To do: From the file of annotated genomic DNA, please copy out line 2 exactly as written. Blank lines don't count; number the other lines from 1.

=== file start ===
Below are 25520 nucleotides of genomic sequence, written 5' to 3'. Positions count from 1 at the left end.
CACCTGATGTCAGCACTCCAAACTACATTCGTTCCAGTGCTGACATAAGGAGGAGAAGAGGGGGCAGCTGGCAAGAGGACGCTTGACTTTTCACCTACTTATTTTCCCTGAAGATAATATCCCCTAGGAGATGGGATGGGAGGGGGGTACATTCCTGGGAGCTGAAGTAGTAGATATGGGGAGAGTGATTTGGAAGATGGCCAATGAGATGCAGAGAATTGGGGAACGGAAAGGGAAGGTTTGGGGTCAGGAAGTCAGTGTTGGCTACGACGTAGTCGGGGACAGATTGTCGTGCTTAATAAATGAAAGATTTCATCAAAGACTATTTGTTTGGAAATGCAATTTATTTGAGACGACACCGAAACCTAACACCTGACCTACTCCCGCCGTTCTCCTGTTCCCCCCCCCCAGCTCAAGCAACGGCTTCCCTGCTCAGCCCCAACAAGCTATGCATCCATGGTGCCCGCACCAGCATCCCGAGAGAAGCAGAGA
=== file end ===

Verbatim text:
CACCTGATGTCAGCACTCCAAACTACATTCGTTCCAGTGCTGACATAAGGAGGAGAAGAGGGGGCAGCTGGCAAGAGGACGCTTGACTTTTCACCTACTTATTTTCCCTGAAGATAATATCCCCTAGGAGATGGGATGGGAGGGGGGTACATTCCTGGGAGCTGAAGTAGTAGATATGGGGAGAGTGATTTGGAAGATGGCCAATGAGATGCAGAGAATTGGGGAACGGAAAGGGAAGGTTTGGGGTCAGGAAGTCAGTGTTGGCTACGACGTAGTCGGGGACAGATTGTCGTGCTTAATAAATGAAAGATTTCATCAAAGACTATTTGTTTGGAAATGCAATTTATTTGAGACGACACCGAAACCTAACACCTGACCTACTCCCGCCGTTCTCCTGTTCCCCCCCCCCAGCTCAAGCAACGGCTTCCCTGCTCAGCCCCAACAAGCTATGCATCCATGGTGCCCGCACCAGCATCCCGAGAGAAGCAGAGA